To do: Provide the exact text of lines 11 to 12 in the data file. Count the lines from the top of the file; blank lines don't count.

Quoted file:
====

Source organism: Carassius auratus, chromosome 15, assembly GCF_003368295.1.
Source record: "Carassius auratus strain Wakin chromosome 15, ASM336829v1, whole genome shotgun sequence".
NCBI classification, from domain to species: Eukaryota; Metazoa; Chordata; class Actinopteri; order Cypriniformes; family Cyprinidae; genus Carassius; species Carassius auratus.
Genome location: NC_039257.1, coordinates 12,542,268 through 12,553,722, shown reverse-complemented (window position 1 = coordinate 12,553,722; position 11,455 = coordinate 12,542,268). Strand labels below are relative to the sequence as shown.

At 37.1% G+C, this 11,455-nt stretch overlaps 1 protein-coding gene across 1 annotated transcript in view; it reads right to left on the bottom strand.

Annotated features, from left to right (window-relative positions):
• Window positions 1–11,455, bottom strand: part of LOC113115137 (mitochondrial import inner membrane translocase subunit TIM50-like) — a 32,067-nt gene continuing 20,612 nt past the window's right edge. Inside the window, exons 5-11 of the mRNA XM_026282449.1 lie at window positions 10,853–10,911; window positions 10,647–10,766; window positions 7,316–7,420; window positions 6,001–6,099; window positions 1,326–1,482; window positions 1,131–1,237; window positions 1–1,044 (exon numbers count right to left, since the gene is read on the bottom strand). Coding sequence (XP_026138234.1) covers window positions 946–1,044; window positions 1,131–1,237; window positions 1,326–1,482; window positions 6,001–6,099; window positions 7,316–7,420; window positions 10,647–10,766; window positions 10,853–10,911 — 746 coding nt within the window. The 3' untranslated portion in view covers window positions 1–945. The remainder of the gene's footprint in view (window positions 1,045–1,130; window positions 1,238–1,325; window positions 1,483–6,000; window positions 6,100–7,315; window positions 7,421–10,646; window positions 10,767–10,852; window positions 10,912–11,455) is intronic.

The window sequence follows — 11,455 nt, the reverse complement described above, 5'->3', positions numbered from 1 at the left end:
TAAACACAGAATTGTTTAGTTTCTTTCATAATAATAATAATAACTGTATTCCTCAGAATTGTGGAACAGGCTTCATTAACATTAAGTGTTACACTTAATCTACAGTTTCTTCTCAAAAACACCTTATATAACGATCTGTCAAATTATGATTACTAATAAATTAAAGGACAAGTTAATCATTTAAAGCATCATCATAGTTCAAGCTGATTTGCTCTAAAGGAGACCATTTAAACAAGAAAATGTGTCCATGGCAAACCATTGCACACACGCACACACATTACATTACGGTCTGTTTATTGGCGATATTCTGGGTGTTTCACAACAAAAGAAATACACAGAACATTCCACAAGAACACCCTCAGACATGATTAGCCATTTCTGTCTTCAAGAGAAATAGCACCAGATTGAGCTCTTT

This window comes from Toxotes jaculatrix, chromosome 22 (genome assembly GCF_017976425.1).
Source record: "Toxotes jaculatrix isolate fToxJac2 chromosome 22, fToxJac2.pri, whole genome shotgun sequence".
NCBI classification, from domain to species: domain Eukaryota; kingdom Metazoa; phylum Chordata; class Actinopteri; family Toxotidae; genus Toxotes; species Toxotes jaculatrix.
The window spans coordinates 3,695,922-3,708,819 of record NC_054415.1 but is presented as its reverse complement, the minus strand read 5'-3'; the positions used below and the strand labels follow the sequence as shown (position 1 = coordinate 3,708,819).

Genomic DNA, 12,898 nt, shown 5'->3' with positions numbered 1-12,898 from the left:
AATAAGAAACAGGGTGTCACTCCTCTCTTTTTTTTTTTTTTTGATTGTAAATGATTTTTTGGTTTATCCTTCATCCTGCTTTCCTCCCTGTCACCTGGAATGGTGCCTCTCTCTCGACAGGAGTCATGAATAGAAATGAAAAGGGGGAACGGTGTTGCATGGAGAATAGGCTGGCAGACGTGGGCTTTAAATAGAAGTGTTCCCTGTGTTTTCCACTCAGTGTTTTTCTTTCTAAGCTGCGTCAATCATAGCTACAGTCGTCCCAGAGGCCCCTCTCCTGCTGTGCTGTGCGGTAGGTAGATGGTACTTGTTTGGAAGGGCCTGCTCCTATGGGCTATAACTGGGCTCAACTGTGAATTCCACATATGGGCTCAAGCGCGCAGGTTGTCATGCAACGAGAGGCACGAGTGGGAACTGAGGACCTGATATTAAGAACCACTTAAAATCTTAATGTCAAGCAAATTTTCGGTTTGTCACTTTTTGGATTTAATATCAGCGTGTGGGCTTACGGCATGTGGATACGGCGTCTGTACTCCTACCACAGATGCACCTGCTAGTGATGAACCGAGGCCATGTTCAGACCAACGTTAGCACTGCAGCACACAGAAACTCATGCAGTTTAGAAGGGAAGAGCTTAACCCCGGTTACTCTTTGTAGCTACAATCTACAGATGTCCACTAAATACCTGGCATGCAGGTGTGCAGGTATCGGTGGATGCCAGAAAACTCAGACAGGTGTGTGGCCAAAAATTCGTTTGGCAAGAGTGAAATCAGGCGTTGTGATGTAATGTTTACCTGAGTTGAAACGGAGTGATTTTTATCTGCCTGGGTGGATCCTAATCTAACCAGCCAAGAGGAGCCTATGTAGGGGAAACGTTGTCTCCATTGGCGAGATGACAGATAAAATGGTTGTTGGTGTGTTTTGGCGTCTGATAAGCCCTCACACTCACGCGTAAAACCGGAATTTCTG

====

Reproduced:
Source record: "Toxotes jaculatrix isolate fToxJac2 chromosome 22, fToxJac2.pri, whole genome shotgun sequence".
NCBI classification, from domain to species: domain Eukaryota; kingdom Metazoa; phylum Chordata; class Actinopteri; family Toxotidae; genus Toxotes; species Toxotes jaculatrix.